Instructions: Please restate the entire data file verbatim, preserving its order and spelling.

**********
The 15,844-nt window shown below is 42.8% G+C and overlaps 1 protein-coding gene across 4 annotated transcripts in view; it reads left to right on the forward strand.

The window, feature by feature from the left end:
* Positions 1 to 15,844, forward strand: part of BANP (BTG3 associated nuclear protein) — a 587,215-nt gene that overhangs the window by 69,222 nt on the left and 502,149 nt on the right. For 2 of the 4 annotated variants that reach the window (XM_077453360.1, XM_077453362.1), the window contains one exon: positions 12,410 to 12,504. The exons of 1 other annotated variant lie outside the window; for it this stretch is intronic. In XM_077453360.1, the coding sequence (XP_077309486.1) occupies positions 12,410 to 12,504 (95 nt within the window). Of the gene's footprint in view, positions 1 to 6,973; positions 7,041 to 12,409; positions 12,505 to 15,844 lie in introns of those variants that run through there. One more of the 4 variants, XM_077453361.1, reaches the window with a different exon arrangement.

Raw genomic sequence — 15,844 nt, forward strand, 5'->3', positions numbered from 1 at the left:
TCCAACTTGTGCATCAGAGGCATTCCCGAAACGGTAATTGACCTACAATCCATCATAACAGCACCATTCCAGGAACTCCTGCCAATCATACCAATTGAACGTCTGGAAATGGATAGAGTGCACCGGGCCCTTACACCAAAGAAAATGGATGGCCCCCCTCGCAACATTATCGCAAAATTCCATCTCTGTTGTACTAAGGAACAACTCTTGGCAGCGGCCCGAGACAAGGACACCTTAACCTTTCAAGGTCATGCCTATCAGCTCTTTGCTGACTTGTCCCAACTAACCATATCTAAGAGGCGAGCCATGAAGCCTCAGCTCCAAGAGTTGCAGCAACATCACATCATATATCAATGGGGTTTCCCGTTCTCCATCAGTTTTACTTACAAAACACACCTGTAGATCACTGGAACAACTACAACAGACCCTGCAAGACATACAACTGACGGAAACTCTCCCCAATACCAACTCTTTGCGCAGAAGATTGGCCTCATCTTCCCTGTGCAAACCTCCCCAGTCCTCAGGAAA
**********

The 15,844-nt window shown below is 42.8% G+C and overlaps 1 protein-coding gene across 4 annotated transcripts in view; it reads left to right on the forward strand.

The window, feature by feature from the left end:
* Positions 1 to 15,844, forward strand: part of BANP (BTG3 associated nuclear protein) — a 587,215-nt gene that overhangs the window by 69,222 nt on the left and 502,149 nt on the right. For 2 of the 4 annotated variants that reach the window (XM_077453360.1, XM_077453362.1), the window contains one exon: positions 12,410 to 12,504. The exons of 1 other annotated variant lie outside the window; for it this stretch is intronic. In XM_077453360.1, the coding sequence (XP_077309486.1) occupies positions 12,410 to 12,504 (95 nt within the window). Of the gene's footprint in view, positions 1 to 6,973; positions 7,041 to 12,409; positions 12,505 to 15,844 lie in introns of those variants that run through there. One more of the 4 variants, XM_077453361.1, reaches the window with a different exon arrangement.

Raw genomic sequence — 15,844 nt, forward strand, 5'->3', positions numbered from 1 at the left:
TCCAACTTGTGCATCAGAGGCATTCCCGAAACGGTAATTGACCTACAATCCATCATAACAGCACCATTCCAGGAACTCCTGCCAATCATACCAATTGAACGTCTGGAAATGGATAGAGTGCACCGGGCCCTTACACCAAAGAAAATGGATGGCCCCCCTCGCAACATTATCGCAAAATTCCATCTCTGTTGTACTAAGGAACAACTCTTGGCAGCGGCCCGAGACAAGGACACCTTAACCTTTCAAGGTCATGCCTATCAGCTCTTTGCTGACTTGTCCCAACTAACCATATCTAAGAGGCGAGCCATGAAGCCTCAGCTCCAAGAGTTGCAGCAACATCACATCATATATCAATGGGGTTTCCCGTTCTCCATCAGTTTTACTTACAAAACACACCTGTAGATCACTGGAACAACTACAACAGACCCTGCAAGACATACAACTGACGGAAACTCTCCCCAATACCAACTCTTTGCGCAGAAGATTGGCCTCATCTTCCCTGTGCAAACCTCCCCAGTCCTCAGGAAA